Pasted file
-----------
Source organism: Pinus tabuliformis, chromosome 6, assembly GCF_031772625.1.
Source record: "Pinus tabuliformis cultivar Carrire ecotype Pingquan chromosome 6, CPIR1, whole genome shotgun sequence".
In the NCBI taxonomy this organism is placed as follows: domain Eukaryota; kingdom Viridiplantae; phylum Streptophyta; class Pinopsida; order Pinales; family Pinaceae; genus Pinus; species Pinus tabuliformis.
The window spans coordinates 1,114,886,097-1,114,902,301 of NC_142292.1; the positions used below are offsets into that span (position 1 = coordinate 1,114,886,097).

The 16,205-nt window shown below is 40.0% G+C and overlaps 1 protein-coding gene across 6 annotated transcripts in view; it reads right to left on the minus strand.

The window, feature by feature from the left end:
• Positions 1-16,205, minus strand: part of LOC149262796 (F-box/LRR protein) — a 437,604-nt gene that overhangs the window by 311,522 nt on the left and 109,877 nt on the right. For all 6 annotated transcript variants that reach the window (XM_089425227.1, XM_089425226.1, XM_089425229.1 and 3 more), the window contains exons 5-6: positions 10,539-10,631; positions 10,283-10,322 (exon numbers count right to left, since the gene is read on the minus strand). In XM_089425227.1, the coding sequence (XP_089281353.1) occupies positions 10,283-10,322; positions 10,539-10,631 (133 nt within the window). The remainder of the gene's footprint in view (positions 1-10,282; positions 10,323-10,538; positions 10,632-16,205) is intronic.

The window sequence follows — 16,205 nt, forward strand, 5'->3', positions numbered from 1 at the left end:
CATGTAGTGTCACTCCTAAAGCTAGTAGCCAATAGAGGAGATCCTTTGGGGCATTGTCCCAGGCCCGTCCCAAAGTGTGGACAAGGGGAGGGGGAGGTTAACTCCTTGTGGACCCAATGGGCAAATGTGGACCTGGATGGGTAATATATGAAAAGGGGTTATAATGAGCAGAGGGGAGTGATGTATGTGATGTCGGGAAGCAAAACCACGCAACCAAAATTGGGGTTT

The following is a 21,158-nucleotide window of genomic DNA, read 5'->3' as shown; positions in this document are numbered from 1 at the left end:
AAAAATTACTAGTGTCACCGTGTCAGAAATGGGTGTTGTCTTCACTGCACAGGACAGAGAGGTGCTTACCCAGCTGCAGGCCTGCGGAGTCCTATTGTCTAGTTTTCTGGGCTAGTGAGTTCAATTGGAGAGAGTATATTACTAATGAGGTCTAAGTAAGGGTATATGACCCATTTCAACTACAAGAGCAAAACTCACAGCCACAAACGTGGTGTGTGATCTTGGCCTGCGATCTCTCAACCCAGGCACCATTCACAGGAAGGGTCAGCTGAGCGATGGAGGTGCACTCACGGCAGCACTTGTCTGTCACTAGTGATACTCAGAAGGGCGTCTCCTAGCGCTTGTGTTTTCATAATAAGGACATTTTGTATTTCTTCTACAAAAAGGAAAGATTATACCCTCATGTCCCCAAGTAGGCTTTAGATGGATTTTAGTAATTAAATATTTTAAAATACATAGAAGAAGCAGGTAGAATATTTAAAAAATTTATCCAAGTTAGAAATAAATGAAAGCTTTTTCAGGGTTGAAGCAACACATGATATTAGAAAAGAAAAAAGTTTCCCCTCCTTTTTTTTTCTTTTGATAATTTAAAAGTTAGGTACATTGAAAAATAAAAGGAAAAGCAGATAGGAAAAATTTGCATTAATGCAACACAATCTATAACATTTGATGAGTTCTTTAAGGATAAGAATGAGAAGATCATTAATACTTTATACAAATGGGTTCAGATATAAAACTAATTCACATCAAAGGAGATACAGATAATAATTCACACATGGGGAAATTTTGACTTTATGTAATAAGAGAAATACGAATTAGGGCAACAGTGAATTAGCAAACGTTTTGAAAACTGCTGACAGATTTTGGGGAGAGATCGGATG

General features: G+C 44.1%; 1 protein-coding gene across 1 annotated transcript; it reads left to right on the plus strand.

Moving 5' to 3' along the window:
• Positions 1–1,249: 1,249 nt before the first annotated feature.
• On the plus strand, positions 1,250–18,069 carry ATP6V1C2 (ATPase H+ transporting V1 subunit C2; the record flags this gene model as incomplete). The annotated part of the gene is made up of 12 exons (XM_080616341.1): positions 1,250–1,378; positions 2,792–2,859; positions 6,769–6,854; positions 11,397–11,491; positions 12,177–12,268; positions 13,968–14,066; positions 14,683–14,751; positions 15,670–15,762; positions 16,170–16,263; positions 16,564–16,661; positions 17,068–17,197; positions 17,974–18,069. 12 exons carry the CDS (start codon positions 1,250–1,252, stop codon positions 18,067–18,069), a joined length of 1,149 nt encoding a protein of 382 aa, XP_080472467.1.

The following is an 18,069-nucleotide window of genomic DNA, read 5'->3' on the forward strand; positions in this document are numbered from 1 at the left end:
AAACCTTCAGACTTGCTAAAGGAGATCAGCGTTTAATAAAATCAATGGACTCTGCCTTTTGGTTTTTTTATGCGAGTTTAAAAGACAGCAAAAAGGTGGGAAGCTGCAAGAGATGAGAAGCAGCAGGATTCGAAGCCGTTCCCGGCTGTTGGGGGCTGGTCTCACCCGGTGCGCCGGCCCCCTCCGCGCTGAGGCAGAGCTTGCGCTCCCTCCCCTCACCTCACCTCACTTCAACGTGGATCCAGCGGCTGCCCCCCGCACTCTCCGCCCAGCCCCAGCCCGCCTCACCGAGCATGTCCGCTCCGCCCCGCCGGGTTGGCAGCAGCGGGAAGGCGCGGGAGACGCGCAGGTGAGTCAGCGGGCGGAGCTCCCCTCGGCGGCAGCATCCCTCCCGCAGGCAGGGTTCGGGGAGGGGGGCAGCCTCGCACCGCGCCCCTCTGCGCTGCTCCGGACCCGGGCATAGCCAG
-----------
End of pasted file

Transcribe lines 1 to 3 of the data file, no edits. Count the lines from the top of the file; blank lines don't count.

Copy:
Source organism: Pinus tabuliformis, chromosome 6, assembly GCF_031772625.1.
Source record: "Pinus tabuliformis cultivar Carrire ecotype Pingquan chromosome 6, CPIR1, whole genome shotgun sequence".
In the NCBI taxonomy this organism is placed as follows: domain Eukaryota; kingdom Viridiplantae; phylum Streptophyta; class Pinopsida; order Pinales; family Pinaceae; genus Pinus; species Pinus tabuliformis.